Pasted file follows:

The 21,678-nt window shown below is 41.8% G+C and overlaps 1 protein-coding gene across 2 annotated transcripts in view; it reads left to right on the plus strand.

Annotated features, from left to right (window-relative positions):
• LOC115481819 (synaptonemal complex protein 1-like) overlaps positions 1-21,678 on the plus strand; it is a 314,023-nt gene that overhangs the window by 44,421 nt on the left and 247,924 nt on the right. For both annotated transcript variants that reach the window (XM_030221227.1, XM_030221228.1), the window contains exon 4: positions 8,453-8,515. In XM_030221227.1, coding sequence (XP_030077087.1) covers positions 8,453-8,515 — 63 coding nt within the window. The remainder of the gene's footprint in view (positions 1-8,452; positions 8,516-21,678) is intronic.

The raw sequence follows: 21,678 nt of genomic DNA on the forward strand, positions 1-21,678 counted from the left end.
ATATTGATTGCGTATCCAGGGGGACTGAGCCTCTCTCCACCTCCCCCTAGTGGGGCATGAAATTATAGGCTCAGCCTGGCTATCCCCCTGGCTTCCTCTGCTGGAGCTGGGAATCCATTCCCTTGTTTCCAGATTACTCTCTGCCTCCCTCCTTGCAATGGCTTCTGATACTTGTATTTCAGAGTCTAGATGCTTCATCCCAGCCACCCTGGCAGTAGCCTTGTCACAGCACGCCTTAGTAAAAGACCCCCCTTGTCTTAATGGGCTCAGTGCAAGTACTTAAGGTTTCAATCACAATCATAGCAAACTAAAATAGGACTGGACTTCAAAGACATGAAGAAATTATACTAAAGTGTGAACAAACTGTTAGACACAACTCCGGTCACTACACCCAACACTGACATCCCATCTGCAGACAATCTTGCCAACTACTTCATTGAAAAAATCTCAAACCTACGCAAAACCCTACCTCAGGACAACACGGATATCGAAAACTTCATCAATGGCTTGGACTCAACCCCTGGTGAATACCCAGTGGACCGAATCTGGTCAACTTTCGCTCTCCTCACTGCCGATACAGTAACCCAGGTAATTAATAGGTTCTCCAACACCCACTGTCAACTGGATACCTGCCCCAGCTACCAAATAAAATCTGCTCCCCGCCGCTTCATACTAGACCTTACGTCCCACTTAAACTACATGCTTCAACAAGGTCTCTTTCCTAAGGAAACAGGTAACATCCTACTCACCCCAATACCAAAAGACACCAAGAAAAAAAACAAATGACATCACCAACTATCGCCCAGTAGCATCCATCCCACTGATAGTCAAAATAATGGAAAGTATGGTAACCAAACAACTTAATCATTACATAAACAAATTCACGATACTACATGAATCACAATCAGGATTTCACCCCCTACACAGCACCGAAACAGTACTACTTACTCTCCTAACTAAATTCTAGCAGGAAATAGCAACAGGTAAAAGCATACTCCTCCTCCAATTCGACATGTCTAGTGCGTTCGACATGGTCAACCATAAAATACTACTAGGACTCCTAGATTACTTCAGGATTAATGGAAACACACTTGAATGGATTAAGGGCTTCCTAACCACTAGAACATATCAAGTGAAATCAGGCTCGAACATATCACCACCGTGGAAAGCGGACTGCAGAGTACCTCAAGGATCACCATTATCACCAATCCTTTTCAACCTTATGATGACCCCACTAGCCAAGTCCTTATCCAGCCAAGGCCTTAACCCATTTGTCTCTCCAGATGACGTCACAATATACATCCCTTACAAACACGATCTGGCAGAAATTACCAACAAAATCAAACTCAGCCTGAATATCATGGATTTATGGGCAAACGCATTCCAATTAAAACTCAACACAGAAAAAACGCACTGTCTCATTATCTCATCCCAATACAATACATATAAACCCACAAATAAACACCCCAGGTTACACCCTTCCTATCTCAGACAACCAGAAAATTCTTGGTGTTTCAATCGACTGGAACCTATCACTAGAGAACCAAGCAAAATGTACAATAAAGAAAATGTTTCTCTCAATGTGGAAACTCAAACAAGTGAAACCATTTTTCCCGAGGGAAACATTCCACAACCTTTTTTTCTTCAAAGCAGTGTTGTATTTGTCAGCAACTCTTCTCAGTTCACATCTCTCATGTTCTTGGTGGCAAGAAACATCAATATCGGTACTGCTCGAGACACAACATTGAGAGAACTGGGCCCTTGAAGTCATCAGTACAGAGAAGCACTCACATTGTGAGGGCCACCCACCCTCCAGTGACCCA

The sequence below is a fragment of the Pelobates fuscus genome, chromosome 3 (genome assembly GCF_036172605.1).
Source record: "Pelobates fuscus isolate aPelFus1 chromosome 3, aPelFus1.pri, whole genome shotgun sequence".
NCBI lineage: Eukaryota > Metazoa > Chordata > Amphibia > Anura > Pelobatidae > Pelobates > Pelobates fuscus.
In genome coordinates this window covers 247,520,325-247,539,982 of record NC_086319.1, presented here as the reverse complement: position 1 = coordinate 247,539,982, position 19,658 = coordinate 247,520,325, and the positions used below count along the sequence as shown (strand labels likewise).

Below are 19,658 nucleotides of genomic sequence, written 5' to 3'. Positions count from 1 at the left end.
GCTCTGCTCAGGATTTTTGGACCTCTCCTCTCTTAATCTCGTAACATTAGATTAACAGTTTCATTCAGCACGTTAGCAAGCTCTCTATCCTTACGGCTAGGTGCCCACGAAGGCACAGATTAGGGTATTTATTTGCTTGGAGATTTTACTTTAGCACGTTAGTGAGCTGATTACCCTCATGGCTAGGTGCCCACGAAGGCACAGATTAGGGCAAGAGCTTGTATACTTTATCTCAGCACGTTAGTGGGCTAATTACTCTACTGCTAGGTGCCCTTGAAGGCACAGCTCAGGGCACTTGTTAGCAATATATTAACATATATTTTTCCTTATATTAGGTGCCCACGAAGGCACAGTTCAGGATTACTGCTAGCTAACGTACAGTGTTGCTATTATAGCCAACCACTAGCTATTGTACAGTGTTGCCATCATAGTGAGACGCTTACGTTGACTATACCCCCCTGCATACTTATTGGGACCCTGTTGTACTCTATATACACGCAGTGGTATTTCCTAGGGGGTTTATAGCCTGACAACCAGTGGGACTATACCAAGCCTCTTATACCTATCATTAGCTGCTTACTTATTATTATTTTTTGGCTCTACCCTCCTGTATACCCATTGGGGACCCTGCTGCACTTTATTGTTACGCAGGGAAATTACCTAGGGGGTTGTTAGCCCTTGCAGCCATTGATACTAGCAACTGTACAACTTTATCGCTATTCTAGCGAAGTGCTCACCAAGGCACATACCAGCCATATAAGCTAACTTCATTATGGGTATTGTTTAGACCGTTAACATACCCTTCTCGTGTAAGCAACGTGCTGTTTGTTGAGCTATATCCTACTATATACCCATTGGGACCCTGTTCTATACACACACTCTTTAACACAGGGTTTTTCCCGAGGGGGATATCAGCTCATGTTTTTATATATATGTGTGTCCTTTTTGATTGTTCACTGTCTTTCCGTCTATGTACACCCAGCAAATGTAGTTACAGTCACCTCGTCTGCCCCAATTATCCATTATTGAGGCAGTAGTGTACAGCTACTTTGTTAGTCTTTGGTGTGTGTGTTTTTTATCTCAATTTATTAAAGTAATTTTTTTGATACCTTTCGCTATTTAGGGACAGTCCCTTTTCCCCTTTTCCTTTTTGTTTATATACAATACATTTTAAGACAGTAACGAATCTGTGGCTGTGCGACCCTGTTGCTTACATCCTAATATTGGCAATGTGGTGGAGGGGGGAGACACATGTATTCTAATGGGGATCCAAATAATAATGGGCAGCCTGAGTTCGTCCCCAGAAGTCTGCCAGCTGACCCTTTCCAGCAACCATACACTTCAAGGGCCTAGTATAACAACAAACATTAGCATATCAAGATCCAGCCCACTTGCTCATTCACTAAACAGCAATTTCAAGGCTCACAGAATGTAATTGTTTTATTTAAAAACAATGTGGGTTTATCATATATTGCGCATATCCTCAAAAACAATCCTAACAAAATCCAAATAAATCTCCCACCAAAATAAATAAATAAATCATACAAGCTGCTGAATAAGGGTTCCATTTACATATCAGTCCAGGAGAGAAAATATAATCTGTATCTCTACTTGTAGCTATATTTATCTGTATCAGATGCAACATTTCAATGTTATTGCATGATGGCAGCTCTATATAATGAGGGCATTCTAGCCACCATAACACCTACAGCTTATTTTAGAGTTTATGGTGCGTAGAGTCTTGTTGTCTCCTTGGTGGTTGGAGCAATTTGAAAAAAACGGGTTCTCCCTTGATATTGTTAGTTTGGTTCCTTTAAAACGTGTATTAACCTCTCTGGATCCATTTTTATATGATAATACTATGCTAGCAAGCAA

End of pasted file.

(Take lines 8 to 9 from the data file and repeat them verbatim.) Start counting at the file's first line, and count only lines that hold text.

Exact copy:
NCBI lineage: Eukaryota > Metazoa > Chordata > Amphibia > Anura > Pelobatidae > Pelobates > Pelobates fuscus.
In genome coordinates this window covers 247,520,325-247,539,982 of record NC_086319.1, presented here as the reverse complement: position 1 = coordinate 247,539,982, position 19,658 = coordinate 247,520,325, and the positions used below count along the sequence as shown (strand labels likewise).